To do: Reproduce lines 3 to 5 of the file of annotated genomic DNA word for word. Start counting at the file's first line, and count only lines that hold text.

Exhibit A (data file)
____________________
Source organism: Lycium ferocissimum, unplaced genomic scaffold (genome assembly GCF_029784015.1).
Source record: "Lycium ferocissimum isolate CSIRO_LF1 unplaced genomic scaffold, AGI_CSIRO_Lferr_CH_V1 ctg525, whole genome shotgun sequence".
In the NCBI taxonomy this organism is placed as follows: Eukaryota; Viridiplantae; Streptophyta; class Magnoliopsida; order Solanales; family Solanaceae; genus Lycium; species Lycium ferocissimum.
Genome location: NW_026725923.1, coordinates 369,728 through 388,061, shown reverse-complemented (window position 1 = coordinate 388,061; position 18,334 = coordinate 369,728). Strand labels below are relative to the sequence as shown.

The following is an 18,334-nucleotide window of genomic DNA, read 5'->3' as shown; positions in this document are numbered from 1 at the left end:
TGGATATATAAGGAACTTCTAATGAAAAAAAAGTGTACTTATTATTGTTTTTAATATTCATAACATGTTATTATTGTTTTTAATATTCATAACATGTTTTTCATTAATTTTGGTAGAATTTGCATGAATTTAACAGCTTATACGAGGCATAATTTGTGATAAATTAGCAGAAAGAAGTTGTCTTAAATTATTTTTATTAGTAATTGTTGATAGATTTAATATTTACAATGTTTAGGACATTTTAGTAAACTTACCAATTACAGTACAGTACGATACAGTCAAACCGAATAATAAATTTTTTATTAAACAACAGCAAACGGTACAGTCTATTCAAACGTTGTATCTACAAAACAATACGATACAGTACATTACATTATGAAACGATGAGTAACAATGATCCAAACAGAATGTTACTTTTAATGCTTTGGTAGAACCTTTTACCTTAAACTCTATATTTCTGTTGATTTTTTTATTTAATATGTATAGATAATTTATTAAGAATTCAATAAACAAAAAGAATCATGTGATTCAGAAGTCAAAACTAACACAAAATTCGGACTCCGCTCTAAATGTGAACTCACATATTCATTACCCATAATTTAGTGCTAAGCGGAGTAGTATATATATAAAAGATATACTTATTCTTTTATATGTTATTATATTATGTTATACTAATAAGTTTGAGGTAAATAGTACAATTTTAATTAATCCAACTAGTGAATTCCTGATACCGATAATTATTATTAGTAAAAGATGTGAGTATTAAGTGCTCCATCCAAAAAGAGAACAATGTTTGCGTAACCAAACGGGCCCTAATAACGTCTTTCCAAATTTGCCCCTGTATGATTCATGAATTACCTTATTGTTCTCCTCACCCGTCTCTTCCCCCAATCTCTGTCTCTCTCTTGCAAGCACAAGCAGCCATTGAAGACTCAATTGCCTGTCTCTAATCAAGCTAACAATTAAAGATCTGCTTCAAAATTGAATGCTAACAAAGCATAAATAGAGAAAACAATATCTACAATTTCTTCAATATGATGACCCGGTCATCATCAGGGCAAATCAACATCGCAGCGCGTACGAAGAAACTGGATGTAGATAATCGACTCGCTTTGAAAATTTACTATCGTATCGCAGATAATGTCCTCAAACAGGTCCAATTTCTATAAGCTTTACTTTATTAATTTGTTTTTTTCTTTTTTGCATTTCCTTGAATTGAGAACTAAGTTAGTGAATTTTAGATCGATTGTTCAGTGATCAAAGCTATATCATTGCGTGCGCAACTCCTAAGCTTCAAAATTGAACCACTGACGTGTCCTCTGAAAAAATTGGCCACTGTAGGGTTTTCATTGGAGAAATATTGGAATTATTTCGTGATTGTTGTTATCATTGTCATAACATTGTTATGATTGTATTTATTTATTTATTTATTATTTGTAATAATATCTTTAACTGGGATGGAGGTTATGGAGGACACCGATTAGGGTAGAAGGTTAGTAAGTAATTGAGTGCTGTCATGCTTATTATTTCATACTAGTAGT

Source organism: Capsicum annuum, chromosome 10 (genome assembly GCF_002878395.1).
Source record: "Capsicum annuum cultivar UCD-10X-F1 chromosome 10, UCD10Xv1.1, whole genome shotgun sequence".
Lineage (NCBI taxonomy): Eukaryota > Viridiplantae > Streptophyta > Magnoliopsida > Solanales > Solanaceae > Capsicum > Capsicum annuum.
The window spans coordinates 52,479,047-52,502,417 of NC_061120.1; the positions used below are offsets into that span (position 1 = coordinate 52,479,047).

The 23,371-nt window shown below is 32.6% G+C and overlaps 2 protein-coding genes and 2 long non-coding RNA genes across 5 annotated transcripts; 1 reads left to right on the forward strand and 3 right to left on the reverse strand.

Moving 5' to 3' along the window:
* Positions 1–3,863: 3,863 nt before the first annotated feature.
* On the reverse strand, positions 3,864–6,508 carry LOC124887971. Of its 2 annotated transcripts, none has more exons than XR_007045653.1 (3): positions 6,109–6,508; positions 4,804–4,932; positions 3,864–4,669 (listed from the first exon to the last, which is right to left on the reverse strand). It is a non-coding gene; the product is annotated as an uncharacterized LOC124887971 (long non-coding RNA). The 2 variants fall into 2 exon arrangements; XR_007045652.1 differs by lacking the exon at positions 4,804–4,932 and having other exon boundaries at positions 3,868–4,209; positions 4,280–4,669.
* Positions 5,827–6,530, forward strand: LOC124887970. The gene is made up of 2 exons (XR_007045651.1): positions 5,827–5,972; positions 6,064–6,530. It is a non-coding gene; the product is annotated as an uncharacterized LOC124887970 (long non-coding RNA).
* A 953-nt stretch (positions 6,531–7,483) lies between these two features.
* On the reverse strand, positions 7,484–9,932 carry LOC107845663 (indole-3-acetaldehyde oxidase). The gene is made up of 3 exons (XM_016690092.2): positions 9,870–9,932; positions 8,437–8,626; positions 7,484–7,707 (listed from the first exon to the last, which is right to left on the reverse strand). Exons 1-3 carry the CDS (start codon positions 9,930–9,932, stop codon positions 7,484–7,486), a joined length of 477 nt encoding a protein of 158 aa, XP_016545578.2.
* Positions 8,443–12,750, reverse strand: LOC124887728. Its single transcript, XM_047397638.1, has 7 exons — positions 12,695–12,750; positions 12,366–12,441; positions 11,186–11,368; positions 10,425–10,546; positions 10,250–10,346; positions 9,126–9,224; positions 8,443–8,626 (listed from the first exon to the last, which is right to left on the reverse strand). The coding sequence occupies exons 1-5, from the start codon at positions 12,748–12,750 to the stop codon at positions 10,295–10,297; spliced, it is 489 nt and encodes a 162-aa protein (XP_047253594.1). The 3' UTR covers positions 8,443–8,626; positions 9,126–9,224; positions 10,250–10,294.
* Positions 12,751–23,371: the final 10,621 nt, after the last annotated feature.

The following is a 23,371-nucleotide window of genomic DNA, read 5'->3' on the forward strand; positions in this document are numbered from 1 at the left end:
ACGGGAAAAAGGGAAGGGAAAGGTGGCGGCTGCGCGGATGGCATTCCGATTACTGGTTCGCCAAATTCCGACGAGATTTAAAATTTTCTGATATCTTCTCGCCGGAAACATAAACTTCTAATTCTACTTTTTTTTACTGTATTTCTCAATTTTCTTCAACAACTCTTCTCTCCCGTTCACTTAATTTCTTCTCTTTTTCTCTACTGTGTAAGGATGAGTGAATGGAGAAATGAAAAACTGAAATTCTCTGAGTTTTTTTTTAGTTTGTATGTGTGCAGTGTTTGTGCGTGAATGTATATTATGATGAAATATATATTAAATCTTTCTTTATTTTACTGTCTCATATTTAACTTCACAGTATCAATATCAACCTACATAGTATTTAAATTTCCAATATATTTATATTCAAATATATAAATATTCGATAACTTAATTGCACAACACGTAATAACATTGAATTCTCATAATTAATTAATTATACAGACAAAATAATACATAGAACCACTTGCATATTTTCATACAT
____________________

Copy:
In the NCBI taxonomy this organism is placed as follows: Eukaryota; Viridiplantae; Streptophyta; class Magnoliopsida; order Solanales; family Solanaceae; genus Lycium; species Lycium ferocissimum.
Genome location: NW_026725923.1, coordinates 369,728 through 388,061, shown reverse-complemented (window position 1 = coordinate 388,061; position 18,334 = coordinate 369,728). Strand labels below are relative to the sequence as shown.

The following is an 18,334-nucleotide window of genomic DNA, read 5'->3' as shown; positions in this document are numbered from 1 at the left end: